Wash prints in tubes?

Discussion in 'B&W: Film, Paper, Chemistry' started by Dave Starr, May 3, 2005.

  1. Dave Starr

    Dave Starr Member

    Messages:
    110
    Joined:
    Nov 7, 2004
    Location:
    Flint, MI
    Shooter:
    4x5 Format
    Black & white prints can be developed in tubes (print drums, etc.). Can they be washed in tubes? Would there be a problem with the back of the print not getting washed? I'm referring to standing the tube, or drum, on end, dropping a small hose into the drum & washing the print that way.
     
  2. Nick Zentena

    Nick Zentena Member

    Messages:
    4,677
    Joined:
    Nov 21, 2004
    Location:
    Italia
    Shooter:
    Multi Format
    With colour I do a couple of runs with water. With the drum rotating. Then I pull the print out and finish it in a tray with running water. I've considered hooking up one of those Jobo wash hoses I was given. It needs a film lid instead of a print lid. What worries me is the rush of water will damage the edges of the print. Some times I'll just stand the print tank under the tap and I try and remember to make sure the tank is full of water. If the force of the tap water hits the edges of the print instead of the middle of the tank I'm fairly sure it's caused damage in the past to my prints. Of course I could just be avoiding blame for something I did.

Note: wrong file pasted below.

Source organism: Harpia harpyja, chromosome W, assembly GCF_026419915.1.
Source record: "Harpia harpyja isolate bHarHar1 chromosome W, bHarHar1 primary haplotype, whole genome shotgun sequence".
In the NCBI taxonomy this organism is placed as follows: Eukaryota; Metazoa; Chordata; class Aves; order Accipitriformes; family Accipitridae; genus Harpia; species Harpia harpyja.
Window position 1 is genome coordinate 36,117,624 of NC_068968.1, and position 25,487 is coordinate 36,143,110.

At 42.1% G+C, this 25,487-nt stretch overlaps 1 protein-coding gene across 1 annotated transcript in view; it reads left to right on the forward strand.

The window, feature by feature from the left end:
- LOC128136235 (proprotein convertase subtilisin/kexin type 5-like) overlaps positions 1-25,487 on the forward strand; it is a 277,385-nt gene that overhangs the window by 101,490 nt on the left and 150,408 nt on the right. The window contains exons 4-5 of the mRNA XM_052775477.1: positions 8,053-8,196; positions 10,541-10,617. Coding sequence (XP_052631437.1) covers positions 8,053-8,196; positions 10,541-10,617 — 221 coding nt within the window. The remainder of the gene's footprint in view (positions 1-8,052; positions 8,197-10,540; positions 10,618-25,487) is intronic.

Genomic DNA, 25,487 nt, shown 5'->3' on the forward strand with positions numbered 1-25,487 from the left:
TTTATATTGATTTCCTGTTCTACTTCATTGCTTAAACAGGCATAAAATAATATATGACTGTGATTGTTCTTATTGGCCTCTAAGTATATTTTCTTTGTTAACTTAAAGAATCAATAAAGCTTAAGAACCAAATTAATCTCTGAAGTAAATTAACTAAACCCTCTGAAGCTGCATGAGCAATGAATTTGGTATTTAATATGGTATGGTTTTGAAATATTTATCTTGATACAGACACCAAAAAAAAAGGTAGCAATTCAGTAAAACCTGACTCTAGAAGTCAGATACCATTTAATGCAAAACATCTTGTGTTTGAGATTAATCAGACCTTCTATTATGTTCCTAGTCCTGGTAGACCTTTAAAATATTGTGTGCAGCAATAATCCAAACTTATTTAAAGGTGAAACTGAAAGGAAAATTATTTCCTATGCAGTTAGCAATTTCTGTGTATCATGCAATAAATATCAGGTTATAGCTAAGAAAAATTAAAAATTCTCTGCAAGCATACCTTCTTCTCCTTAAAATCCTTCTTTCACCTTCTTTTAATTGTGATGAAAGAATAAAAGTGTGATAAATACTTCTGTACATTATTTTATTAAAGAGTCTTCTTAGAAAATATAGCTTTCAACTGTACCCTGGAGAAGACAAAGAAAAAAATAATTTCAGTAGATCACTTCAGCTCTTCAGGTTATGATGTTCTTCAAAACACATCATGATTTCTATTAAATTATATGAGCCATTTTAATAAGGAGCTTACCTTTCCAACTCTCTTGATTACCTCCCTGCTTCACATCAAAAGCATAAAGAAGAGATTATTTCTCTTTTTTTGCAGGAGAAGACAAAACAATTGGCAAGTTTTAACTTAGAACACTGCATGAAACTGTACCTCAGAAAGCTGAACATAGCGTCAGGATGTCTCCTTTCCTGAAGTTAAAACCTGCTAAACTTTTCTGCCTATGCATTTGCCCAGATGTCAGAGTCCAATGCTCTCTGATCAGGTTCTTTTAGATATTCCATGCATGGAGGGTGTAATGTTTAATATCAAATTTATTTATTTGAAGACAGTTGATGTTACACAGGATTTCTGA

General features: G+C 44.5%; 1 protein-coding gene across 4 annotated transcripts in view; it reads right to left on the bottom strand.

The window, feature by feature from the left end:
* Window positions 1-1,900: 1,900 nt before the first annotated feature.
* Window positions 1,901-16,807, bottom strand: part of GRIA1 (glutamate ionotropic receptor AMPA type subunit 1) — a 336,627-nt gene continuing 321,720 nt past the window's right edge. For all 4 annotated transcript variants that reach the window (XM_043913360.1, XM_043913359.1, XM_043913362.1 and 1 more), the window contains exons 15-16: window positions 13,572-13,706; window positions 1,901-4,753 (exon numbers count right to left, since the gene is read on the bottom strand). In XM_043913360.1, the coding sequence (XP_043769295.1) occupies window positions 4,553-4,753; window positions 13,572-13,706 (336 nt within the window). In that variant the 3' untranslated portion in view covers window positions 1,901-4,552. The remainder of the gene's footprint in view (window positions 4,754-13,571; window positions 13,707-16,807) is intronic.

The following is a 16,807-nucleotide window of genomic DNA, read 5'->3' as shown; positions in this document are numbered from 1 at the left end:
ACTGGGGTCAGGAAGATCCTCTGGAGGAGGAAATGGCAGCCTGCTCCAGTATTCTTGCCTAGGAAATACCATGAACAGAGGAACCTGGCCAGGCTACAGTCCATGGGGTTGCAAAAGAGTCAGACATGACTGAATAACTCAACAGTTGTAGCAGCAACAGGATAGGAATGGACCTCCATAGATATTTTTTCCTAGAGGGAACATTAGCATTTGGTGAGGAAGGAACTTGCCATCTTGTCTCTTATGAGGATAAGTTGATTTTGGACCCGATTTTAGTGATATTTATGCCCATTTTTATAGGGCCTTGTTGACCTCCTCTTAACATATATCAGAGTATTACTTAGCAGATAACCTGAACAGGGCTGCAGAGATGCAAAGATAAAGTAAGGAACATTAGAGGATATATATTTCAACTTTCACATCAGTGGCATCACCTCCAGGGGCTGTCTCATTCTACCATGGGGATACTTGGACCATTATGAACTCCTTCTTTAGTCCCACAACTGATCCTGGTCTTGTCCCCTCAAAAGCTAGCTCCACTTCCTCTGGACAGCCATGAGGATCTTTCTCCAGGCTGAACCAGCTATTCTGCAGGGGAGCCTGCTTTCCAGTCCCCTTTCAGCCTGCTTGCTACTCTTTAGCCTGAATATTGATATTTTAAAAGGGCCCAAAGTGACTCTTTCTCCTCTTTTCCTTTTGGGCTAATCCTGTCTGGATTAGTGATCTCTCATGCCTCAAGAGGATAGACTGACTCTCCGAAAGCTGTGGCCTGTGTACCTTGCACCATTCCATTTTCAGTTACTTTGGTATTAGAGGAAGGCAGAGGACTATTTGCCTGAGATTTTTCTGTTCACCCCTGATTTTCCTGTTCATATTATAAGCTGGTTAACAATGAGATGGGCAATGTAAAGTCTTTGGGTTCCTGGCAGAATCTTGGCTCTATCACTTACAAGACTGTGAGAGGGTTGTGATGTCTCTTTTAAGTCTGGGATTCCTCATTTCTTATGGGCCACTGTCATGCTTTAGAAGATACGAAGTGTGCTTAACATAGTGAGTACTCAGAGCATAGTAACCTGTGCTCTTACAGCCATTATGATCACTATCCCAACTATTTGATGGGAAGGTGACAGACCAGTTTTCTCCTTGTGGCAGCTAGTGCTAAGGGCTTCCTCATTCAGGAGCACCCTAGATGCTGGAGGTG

3. Dave Starr

    Dave Starr Member

    Messages:
    110
    Joined:
    Nov 7, 2004
    Location:
    Flint, MI
    Shooter:
    4x5 Format
    What I'm really thinking of is a tube-style print washer for B&W. Cut plastic pipe into lengths, cap one end & drill a hole at the bottom & put a fitting in it for an inlet & let it overflow. Something along the lines of the "Wat-Air" film washer, but for prints.
     
  4. Nick Zentena

    Nick Zentena Member

    Messages:
    4,677
    Joined:
    Nov 21, 2004
    Location:
    Italia
    Shooter:
    Multi Format
    Could you use two lengths of pipe nested inside each other? The inside one would have holes drilled in it. The water would flow into the inside pipe. Flow around the print then overflow into the second pipe. With it draining. The outer piper could be anything big enough to hold the first pipe. You'd wash front and back of the print.
     
  5. chuck94022

    chuck94022 Subscriber

    Messages:
    684
    Joined:
    Jan 11, 2005
    Location:
    Los Altos, C
    Shooter:
    Multi Format
    Wouldn't you just be encourging curling? Seems like flat would be better for prints.